This blog is part one of our miniseries, focused on helping hoteliers win bookings and maximize revenue throughout recovery.
The typical trip itinerary is not what it was this time last year. With the COVID-19 situation varying across regions, many people are still avoiding international travel — or due to restrictions, simply cannot right now. And though IATA has found the risk associated with air travel to be very low, domestic drive destinations remain the preferred alternative for now. This is causing travel agencies to rethink their marketing and offers, changing the focus from air ticket sales to retailing hotel stays instead.
This is good news for the hotel industry, which was hit hard during the various lockdowns. But with all of this change taking place, and in this competitive climate, it’s vital to know how to catch an agent’s eye. This first blog in our miniseries focuses on what you can do to help them secure bookings for you.
Overview: what has changed?
The hotel sector is showing the strongest signs of early recovery. This is largely thanks to the staycation trend — driven by uncertainty, the reintroduction of restrictions, government advice, and campaigns by destination marketing organizations. From our recent research, we know of two significant shifts that hoteliers should be aware of:
Travelers want additional safety measures in place before they will travel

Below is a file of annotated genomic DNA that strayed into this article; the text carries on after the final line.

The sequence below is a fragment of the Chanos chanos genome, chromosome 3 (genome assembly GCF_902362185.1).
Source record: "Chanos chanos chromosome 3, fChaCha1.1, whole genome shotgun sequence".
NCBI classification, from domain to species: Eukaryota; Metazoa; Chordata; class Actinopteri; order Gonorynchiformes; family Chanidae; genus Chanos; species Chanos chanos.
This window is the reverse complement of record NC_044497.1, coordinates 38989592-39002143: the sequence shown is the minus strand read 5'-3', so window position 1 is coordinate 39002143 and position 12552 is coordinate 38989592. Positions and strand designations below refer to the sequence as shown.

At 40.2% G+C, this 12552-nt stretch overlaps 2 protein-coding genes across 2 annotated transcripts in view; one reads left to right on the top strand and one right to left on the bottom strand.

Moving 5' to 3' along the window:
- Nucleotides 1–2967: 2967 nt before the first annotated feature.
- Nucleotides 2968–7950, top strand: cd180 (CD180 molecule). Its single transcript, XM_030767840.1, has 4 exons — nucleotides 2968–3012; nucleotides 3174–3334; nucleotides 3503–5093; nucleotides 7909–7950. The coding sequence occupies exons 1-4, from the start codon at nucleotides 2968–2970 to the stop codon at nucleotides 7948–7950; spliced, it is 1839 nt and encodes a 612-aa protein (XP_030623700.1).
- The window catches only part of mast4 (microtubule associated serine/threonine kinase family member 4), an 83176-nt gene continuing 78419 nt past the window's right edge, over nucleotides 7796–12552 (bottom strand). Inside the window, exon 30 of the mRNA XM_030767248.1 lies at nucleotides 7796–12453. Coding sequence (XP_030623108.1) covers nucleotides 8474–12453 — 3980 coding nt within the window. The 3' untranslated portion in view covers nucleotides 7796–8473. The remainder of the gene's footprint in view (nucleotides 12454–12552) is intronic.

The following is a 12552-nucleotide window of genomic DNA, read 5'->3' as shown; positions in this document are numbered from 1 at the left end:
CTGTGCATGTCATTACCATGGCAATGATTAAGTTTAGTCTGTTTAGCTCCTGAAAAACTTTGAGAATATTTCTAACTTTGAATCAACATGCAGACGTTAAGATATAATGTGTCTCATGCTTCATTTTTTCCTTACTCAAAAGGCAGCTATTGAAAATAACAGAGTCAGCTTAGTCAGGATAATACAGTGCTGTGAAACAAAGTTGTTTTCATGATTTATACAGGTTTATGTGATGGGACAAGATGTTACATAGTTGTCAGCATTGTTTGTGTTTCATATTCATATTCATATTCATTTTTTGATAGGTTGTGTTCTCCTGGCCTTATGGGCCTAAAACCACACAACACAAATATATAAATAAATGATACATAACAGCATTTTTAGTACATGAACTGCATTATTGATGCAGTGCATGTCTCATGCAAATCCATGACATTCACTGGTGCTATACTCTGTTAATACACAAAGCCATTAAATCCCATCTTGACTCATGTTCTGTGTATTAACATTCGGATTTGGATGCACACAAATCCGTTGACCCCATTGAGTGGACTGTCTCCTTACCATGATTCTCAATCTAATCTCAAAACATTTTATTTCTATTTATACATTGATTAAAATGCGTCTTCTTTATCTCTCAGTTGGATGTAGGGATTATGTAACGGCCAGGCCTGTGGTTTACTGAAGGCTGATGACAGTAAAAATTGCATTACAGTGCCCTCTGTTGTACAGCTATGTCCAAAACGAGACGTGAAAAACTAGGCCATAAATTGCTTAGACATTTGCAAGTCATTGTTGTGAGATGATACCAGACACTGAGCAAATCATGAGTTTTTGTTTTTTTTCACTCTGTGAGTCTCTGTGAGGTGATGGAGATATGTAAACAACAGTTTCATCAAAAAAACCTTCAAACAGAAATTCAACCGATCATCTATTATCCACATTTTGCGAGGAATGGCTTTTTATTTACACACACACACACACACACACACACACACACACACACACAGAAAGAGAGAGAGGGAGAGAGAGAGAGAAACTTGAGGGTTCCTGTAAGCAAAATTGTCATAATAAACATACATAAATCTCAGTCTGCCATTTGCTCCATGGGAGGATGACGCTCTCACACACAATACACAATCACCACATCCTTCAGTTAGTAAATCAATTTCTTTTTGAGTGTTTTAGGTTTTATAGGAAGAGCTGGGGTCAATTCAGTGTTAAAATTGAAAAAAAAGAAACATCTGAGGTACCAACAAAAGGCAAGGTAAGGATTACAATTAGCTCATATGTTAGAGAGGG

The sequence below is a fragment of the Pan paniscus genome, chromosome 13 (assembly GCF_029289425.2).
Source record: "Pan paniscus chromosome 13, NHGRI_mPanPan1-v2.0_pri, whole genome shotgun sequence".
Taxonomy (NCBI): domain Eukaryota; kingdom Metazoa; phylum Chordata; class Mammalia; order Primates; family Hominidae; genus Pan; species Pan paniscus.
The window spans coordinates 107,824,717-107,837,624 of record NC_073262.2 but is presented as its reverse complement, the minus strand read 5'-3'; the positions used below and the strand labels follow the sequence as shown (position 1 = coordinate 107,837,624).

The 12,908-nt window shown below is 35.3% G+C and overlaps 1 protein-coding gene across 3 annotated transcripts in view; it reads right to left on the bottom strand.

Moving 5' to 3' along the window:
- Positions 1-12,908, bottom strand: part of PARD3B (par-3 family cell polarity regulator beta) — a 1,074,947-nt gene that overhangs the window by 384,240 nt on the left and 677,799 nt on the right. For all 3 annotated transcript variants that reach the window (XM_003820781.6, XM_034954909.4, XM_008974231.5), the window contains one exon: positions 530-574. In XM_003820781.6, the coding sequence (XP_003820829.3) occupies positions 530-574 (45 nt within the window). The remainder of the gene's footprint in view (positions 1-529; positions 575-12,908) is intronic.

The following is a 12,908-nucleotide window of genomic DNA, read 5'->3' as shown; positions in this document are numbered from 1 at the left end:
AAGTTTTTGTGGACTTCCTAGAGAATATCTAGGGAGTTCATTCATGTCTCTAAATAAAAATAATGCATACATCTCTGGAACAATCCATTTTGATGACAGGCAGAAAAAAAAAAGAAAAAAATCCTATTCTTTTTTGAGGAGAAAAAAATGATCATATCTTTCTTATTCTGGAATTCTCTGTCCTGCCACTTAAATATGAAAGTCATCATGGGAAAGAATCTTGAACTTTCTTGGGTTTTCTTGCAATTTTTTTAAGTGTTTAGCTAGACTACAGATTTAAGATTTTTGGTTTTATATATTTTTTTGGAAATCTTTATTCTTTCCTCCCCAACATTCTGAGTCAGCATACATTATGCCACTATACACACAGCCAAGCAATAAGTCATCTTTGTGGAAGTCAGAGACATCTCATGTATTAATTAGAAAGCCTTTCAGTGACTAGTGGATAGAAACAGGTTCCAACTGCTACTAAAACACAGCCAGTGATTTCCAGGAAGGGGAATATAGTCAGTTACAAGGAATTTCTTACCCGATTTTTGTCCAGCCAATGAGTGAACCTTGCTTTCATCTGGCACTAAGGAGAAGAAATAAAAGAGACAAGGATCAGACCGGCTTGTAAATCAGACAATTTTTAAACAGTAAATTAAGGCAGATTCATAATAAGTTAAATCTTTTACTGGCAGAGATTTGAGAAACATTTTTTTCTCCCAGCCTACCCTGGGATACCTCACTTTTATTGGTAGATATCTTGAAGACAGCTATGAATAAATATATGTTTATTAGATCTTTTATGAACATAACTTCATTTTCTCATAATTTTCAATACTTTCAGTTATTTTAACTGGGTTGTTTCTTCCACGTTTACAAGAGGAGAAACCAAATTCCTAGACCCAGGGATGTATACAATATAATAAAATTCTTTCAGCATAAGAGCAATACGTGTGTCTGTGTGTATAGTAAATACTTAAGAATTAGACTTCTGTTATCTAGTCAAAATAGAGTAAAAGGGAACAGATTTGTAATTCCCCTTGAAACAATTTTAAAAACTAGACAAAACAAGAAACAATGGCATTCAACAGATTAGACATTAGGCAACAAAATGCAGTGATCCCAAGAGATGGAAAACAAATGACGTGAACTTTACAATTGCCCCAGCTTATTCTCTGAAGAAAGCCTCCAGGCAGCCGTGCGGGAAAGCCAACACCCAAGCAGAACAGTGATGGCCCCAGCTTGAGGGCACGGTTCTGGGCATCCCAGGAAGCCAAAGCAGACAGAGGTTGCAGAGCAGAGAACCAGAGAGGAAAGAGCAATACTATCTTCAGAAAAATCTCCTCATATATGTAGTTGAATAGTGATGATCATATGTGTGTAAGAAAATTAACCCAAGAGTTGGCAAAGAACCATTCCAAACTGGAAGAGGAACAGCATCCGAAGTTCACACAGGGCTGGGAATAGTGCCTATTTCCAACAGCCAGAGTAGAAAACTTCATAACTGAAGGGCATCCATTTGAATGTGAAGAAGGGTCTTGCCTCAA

It’s only natural that in the middle of a pandemic travelers want as many safety measures in place as possible. Until we have a definitive solution to COVID-19, this will remain top of mind for them when making a booking. Here are the measures they say are most important:
More people are using travel agencies than before
The second key area of change is that more people are turning to travel agencies to make a booking than before COVID-19. This is because they have confidence in agencies to provide assurance on safety measures (65%), plus their ability to change or cancel a trip if required (23%). Interestingly for hotels, 39% of young travelers (18-38yrs) are now more likely to use a travel agency to book their trip than before.
Remember: for travel agencies, a hotel stay is no longer just an attachment to an air booking, but something that people traveling domestically will seek their advice about. This is an important consideration for hoteliers, as it demonstrates the renewed focus agents will have in retailing your offers from now on.
5 ways to drive agency bookings
You now need to understand how these changes have impacted agents, and how to present new content to them. Here are some ways to do that:
1. Thoroughly document and communicate on your safety/hygiene measures
To be able to inform and advise travelers, agents need to know the latest updates on your safety measures, such as social distancing requirements, regulations, amenity restrictions, as well as information on government restrictions on travel. Since these are constantly changing, agents often need to look at many different sources for the most up-to-date information before making a booking. Some platforms like Travelport have consolidated this information — delivered via an APP plugin — making it as easy as possible for them to sell your offers.